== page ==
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Civil-Military Relations

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Appointment of a new ISI Chief


ISLAMABAD:(APS)PILDAT welcomes the appointment of the new ISI Chief well before the retirement of the incumbent, especially in the wake of the rumours that the Army/ISI is backing the protests in Islamabad that has gained momentum after Makhdoom Javed Hashmi’s press conference on September 01, 2014.


In the past, the appointment of ISI Chief had been a potential subject of controversy between the Prime Minister and the Army Chief especially when the then Prime Minister of Pakistan, Mohtarma Benazir Bhutto appointed Lt. Gen. (Retired) Shamsuddin Kallu as the head of ISI that was taken as an indication of her lack of trust in a nominee from within the Military. But General Kallu failed to deliver, as rooted Military interests in the ISI did not cooperate with him. He did not get the support as was expected.


Apparently the appointment of Lt. Gen. Rizwan Akhtar as the new DG ISI was discussed well before time and an agreement was reached between the Civil and Military leadership. This can be termed as welcome approach in the context of the sour and unpleasant situation occasionally faced in the past.


A 6- Point Way Forward on Earnest Civil-Military Dialogue


Senator Farhatullah Babar of the PPP hit the nail on the head when, he proposed, while addressing the Joint Session of the Parliament, a Face-to-Face in-Camera Dialogue between Civil and Military Leadership to address the simmering issues in the perennial tussle between the two since the creation of Pakistan.


Earlier, Senator Raza Rabbani also pointed to the need of an earnest dialogue between the Civil and the Military.


Given the ascendancy of the Military in Pakistan and the repercussions it has on our institutional, societal and political behavior, the need for an honest dialogue has long been felt in Pakistan. PILDAT is the only indigenous organisation of Pakistani citizens that has been facilitating a structured periodic track-two dialogue between the civil and the military for a decade. The dialogue process, run through a Dialogue Group on Civil-Military Relations, which has eminent Pakistanis with both the civil and military backgrounds, was initiated and continually facilitated with the firm faith that we need to create a consensus on broad national security issues by inviting and seriously considering the input from the armed forces. The dialogue process has contributed a fair share towards a greater public acceptance of the principle of civilian control on defence and national security. The dialogue process has also contributed to the understanding that the civilian democratic leadership needs to address some serious systemic and capacity issues before their leadership is factually established.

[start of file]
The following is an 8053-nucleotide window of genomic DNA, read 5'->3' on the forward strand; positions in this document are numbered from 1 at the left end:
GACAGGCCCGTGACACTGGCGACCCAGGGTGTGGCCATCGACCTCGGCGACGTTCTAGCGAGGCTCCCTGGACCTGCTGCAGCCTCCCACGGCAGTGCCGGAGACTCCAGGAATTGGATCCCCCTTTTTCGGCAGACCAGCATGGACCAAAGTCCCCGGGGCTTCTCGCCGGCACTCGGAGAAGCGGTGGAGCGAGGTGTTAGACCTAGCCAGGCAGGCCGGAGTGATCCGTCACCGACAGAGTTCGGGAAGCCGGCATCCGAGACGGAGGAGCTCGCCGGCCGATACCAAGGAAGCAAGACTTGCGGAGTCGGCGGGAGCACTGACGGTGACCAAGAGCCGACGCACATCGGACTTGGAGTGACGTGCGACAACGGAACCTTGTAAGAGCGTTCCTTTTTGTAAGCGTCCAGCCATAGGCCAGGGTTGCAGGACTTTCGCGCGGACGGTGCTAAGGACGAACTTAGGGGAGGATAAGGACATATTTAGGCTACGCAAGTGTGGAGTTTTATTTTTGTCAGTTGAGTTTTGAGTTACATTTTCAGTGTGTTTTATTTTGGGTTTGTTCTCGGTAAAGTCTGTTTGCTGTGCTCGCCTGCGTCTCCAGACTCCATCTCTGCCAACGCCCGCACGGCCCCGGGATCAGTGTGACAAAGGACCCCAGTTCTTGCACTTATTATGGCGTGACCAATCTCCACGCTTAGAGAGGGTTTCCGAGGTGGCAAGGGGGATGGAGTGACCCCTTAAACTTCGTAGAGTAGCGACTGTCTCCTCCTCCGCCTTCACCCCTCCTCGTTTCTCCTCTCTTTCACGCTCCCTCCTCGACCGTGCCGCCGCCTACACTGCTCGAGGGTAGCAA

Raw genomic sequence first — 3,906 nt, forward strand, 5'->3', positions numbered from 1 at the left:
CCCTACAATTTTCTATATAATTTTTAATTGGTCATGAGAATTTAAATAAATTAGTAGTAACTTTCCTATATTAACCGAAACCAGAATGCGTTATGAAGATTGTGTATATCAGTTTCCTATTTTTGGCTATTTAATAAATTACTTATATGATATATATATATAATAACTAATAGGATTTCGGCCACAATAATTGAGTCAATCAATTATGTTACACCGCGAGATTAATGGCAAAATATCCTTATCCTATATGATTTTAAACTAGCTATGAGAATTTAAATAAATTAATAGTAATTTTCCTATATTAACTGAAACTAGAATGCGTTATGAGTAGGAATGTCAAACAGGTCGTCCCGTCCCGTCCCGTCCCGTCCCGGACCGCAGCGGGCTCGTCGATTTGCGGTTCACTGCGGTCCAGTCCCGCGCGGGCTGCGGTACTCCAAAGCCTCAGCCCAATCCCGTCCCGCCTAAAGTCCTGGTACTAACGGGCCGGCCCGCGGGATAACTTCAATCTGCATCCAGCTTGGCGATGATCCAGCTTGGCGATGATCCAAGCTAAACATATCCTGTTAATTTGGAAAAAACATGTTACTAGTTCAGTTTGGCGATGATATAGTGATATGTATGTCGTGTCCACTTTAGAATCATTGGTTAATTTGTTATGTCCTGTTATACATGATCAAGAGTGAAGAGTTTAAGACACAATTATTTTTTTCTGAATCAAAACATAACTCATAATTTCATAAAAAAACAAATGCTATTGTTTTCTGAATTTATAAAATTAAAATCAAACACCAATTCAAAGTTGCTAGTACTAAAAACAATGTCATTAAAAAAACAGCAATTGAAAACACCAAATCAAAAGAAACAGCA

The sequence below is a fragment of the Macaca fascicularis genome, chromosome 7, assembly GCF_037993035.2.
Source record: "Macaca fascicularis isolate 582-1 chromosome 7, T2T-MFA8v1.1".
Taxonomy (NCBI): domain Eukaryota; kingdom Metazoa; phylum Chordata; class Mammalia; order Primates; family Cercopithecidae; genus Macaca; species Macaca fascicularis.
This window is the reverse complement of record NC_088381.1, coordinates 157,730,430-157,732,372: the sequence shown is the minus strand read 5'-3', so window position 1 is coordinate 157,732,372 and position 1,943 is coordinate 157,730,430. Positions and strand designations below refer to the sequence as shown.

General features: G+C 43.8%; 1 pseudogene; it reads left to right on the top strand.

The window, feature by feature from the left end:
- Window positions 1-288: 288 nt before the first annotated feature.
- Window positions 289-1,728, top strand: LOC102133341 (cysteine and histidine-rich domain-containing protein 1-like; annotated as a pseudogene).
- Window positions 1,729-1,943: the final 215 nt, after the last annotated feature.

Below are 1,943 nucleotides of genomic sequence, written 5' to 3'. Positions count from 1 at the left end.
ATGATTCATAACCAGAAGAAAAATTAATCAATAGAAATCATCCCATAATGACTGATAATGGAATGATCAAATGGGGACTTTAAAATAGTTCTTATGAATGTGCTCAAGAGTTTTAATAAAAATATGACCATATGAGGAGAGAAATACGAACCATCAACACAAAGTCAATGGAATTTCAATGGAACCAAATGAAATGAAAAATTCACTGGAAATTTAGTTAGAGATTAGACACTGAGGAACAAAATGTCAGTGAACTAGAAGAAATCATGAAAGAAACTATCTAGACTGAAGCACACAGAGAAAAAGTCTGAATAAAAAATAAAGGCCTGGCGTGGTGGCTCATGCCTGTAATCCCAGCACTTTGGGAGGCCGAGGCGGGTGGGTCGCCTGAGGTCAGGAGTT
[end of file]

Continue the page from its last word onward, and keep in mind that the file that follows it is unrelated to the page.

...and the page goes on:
Senator Babar’s other proposals to resolve the current political impasse included suggesting the Government to withdraw the notification of Calling Army under Article 245 of the Constitution of Pakistan, calling the political demonstration a display of distorted Civil-Military relations, allowing the opposition or Mr. Imran Khan to head the Parliamentary Committee on Electoral Reforms, implementation of Articles 321 & 352 of Charter of Democracy (CoD) to address the issues of Civil Military Relations, and National Assembly and Senate relevant Committees to discuss the Geo Standoff. He also proposed that the Committee should be headed by Senator Mushahid Hussain or Senator Raza Rabbani.3


An earnest dialogue, as proposed by Senator Babar,is needed not just to resolve current issues; it is a requirement for bridging the gulf in perceptions on both sides. While we as a country may muddle out of the current political crisis, a candid dialogue will help fix the institutional political and societal mindset that has given birth to the omnipresent civil-military conflict. The details of the proposed dialogue may need to be debated and agreed upon. Can the existing National Security Committee become the platform to undertake the proposed dialogue? Will the Parliamentary committees on Defence in the two Houses be able to initiate the dialogue? These are two of the many questions that need to be answered. Political and Military leadership, intellectuals and security experts should seriously consider Senator Babar’s proposal and try to agree on the details and modalities of the proposed dialogue.